- Sense of Community Theory by David McMillan
- How Community Feedback Shapes User Behavior by Justin Cheng, Cristian Danescu-Niculescu-Mizil, and Jure Leskovec
- Defining Social Capital by Eleonora Lollo
- Annual State of Community Study by The Community Roundtable
D. Some classes worth checking out:
4. Do Your Own Field Research
There are what seems to be an infinite number of communities online and offline. Find some that interest you and join them.
Explore a variety of communities to see how different companies or groups approach things. “Remember that it’s all about trial & error and the community field is constantly evolving”, recommends Berrak Sarikaya, Community Manager at Google. “Work on different projects in different fields to get a true understanding of what it means to be a community builder. It’s not a one size fits all.”
Pay attention to what’s going on. How are new members added? Are they welcomed? When does the community leader/moderator step in? What do they write about?
Caleb Gardner runs content and community for Organizing for Action and recommends looking beyond tech, “Look around at other communities you’re already a part of — churches, fraternities, community groups. What makes them work? What derails them? How can you take those human insights and apply them online?”
If you start looking for these details, you’ll start to spot a lot of trends in how successful communities are run. Interview the community managers to learn more about how they do it. Write it all down and form your own opinions about how to build community.
5. Attend and Volunteer at Events
No better way to really get to know people than to meet them in person. There are a lot of Community Manager Meetups, conferences, and other events out there for you to connect with other community builders.
If you can’t afford it, volunteer. Most events are always looking for volunteers (you can apply to be a CMX Summit volunteer here if you reach out soon!). Even if you can afford it, sometimes volunteering is a good idea since you’ll get to meet the event team and build stronger relationships.
Erika Murdock Balbuena is the Community Manager at Twilio today, but got her first community gig at TaskRabbit from being at an event, “I met the founder and other employees at a Women 2.0 networking event where I was a volunteer. Then I presented a 90-day plan during my interview about how I was going to engage their community.”
Here are just some of the events that are out there for community professionals today:
- CMX Summit
- CMX Series
- Community Manager Breakfast
- NYC #CMmeetup
- WeSupport NYC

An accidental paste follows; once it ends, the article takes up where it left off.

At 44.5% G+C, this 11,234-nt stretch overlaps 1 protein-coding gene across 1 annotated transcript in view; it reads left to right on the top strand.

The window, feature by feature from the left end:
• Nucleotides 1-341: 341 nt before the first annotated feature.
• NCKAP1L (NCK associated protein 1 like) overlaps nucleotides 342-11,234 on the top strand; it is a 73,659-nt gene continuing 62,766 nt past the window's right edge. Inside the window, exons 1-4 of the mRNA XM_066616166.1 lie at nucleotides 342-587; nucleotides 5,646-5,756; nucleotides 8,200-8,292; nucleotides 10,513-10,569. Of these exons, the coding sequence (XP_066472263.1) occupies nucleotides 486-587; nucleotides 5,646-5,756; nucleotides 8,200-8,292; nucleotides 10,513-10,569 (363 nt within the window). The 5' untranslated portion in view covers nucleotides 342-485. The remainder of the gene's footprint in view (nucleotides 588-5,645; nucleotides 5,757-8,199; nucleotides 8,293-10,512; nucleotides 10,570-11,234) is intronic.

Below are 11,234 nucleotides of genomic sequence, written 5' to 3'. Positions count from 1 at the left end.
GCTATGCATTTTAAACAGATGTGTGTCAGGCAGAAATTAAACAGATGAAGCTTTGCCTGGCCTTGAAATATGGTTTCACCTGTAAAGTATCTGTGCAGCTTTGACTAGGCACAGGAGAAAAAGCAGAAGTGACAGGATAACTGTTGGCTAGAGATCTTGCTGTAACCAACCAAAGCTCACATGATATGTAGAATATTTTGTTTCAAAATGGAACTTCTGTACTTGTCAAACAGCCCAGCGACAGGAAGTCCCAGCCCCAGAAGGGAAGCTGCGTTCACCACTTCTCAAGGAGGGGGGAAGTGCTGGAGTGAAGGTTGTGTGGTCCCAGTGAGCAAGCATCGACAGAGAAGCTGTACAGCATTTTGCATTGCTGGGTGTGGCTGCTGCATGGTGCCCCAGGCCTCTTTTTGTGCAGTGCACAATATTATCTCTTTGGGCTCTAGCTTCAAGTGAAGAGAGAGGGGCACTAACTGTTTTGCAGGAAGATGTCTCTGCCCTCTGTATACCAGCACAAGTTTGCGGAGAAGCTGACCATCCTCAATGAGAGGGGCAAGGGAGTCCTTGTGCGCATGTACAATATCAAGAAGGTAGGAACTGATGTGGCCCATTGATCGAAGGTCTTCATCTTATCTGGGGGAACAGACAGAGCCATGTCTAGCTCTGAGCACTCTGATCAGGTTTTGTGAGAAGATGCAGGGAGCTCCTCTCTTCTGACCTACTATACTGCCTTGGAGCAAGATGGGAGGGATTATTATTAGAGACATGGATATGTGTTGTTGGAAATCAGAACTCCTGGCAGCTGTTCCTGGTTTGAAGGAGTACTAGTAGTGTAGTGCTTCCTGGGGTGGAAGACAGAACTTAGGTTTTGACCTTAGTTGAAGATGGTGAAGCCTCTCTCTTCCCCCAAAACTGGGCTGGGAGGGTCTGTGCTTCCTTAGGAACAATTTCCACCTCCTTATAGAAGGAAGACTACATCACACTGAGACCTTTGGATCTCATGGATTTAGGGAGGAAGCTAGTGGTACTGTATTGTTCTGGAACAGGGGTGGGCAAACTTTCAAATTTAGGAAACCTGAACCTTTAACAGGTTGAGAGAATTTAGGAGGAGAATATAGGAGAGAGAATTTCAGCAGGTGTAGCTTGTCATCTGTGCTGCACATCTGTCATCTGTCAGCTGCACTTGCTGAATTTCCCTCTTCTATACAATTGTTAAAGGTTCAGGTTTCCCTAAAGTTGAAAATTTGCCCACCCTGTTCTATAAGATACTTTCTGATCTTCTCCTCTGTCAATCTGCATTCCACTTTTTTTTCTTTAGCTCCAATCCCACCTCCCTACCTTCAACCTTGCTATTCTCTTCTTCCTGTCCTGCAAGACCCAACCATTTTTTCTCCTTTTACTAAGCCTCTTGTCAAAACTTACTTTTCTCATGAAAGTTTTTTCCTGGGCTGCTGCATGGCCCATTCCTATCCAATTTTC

- SF Community Manager Meetup
- Feverbee Sprint
- Vircomm Summit
6. Participate in online communities for community professionals
There are also a lot of opportunities to meet other community professionals online. Some are free, some paid, some for experienced pros only and many are open to everyone.
- The CMX group is super active right now with most of the leaders in the industry all there. It’s a great place to start to meet other professionals in the space
- The CMGR chat on Twitter is another highly active community where you can meet some good people. It happens every Wednesday at 2PM EST around the #cmgrchat hashtag
- Switchboard has been building a community group worth checking out
7. Find a mentor
Use some of the methods above to network and find an experienced Community Professional to be your mentor. Maybe you can do it with someone that you interviewed if you hit it off.
Most mentorships can’t be arranged too formally. They just come as a result of a mutual respect and willingness to learn that two people have for each other. So just keep meeting people and asking questions. Don’t be afraid to just email someone with good questions about building community. Most community professionals are going to be very willing to help out.
You don’t need it to be an “official mentorship”. It can be just someone that you can turn to when you have questions or need some help.
8. Find an internship or entry-level job
There’s no better way to learn how to be a community professional than to jump in with two feet and learn as you go.
CMX can help through our matchmaker program where we pair amazing companies with the best community professionals. You can apply here.
Luckily, there are a lot of jobs out there looking for all different levels of experience. There are some that won’t require previous experience; they just want someone who’s a good communicator and passionate about the topic of the community.
Like I said earlier, a large portion of community professionals today got their first gig through a community that they were already a part of.
The tactics can be taught but that energy and genuine interest can’t, and it’s that energy that truly drives a community.
There’s nothing stopping you. Good luck!
Photo cred: Thomas Leuthard